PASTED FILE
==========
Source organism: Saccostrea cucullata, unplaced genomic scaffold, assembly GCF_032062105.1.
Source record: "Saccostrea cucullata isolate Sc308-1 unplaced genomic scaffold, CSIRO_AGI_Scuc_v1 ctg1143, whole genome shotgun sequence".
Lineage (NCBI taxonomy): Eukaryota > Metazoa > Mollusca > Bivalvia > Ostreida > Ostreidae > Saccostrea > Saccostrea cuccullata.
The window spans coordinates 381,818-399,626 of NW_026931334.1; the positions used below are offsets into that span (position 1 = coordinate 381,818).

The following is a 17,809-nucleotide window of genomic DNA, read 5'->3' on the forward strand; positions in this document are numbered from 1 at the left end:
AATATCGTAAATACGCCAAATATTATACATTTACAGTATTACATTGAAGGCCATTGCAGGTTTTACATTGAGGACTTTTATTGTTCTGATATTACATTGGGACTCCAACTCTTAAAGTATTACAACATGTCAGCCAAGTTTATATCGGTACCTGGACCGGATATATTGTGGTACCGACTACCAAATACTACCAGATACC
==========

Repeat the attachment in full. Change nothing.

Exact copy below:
Source organism: Saccostrea cucullata, unplaced genomic scaffold, assembly GCF_032062105.1.
Source record: "Saccostrea cucullata isolate Sc308-1 unplaced genomic scaffold, CSIRO_AGI_Scuc_v1 ctg1143, whole genome shotgun sequence".
Lineage (NCBI taxonomy): Eukaryota > Metazoa > Mollusca > Bivalvia > Ostreida > Ostreidae > Saccostrea > Saccostrea cuccullata.
The window spans coordinates 381,818-399,626 of NW_026931334.1; the positions used below are offsets into that span (position 1 = coordinate 381,818).

The following is a 17,809-nucleotide window of genomic DNA, read 5'->3' on the forward strand; positions in this document are numbered from 1 at the left end:
AATATCGTAAATACGCCAAATATTATACATTTACAGTATTACATTGAAGGCCATTGCAGGTTTTACATTGAGGACTTTTATTGTTCTGATATTACATTGGGACTCCAACTCTTAAAGTATTACAACATGTCAGCCAAGTTTATATCGGTACCTGGACCGGATATATTGTGGTACCGACTACCAAATACTACCAGATACC